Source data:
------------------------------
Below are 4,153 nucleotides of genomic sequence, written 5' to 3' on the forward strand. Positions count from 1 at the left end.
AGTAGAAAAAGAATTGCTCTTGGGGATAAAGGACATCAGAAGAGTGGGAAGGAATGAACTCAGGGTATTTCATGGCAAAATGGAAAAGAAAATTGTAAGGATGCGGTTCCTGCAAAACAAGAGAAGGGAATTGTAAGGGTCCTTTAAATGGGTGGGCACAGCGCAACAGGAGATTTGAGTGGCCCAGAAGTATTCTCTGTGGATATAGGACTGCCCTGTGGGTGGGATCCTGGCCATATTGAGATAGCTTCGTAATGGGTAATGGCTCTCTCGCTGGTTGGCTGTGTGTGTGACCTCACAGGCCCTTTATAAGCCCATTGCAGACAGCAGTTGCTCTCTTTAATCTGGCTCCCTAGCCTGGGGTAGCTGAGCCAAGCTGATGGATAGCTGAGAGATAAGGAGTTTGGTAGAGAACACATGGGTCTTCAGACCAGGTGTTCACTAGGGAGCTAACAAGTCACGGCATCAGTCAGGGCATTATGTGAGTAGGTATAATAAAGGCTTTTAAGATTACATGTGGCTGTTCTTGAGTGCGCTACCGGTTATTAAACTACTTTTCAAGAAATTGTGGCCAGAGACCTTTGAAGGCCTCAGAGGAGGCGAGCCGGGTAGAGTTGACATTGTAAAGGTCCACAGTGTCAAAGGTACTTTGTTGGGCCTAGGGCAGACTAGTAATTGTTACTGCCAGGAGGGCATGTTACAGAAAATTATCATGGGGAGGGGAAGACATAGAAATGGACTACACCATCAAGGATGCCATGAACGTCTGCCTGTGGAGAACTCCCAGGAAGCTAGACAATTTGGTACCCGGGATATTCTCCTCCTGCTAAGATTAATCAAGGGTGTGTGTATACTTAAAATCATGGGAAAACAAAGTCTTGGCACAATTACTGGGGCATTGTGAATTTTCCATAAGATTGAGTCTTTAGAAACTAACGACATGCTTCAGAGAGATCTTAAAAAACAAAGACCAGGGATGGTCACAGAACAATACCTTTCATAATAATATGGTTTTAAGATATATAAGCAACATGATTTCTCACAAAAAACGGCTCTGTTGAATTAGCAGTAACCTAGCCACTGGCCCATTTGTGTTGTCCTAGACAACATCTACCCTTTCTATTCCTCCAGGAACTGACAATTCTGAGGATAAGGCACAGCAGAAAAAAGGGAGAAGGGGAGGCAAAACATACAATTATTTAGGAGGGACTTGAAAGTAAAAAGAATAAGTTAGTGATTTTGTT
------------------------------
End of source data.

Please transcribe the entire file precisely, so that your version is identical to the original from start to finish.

Below are 4,153 nucleotides of genomic sequence, written 5' to 3' on the forward strand. Positions count from 1 at the left end.
AGTAGAAAAAGAATTGCTCTTGGGGATAAAGGACATCAGAAGAGTGGGAAGGAATGAACTCAGGGTATTTCATGGCAAAATGGAAAAGAAAATTGTAAGGATGCGGTTCCTGCAAAACAAGAGAAGGGAATTGTAAGGGTCCTTTAAATGGGTGGGCACAGCGCAACAGGAGATTTGAGTGGCCCAGAAGTATTCTCTGTGGATATAGGACTGCCCTGTGGGTGGGATCCTGGCCATATTGAGATAGCTTCGTAATGGGTAATGGCTCTCTCGCTGGTTGGCTGTGTGTGTGACCTCACAGGCCCTTTATAAGCCCATTGCAGACAGCAGTTGCTCTCTTTAATCTGGCTCCCTAGCCTGGGGTAGCTGAGCCAAGCTGATGGATAGCTGAGAGATAAGGAGTTTGGTAGAGAACACATGGGTCTTCAGACCAGGTGTTCACTAGGGAGCTAACAAGTCACGGCATCAGTCAGGGCATTATGTGAGTAGGTATAATAAAGGCTTTTAAGATTACATGTGGCTGTTCTTGAGTGCGCTACCGGTTATTAAACTACTTTTCAAGAAATTGTGGCCAGAGACCTTTGAAGGCCTCAGAGGAGGCGAGCCGGGTAGAGTTGACATTGTAAAGGTCCACAGTGTCAAAGGTACTTTGTTGGGCCTAGGGCAGACTAGTAATTGTTACTGCCAGGAGGGCATGTTACAGAAAATTATCATGGGGAGGGGAAGACATAGAAATGGACTACACCATCAAGGATGCCATGAACGTCTGCCTGTGGAGAACTCCCAGGAAGCTAGACAATTTGGTACCCGGGATATTCTCCTCCTGCTAAGATTAATCAAGGGTGTGTGTATACTTAAAATCATGGGAAAACAAAGTCTTGGCACAATTACTGGGGCATTGTGAATTTTCCATAAGATTGAGTCTTTAGAAACTAACGACATGCTTCAGAGAGATCTTAAAAAACAAAGACCAGGGATGGTCACAGAACAATACCTTTCATAATAATATGGTTTTAAGATATATAAGCAACATGATTTCTCACAAAAAACGGCTCTGTTGAATTAGCAGTAACCTAGCCACTGGCCCATTTGTGTTGTCCTAGACAACATCTACCCTTTCTATTCCTCCAGGAACTGACAATTCTGAGGATAAGGCACAGCAGAAAAAAGGGAGAAGGGGAGGCAAAACATACAATTATTTAGGAGGGACTTGAAAGTAAAAAGAATAAGTTAGTGATTTTGTT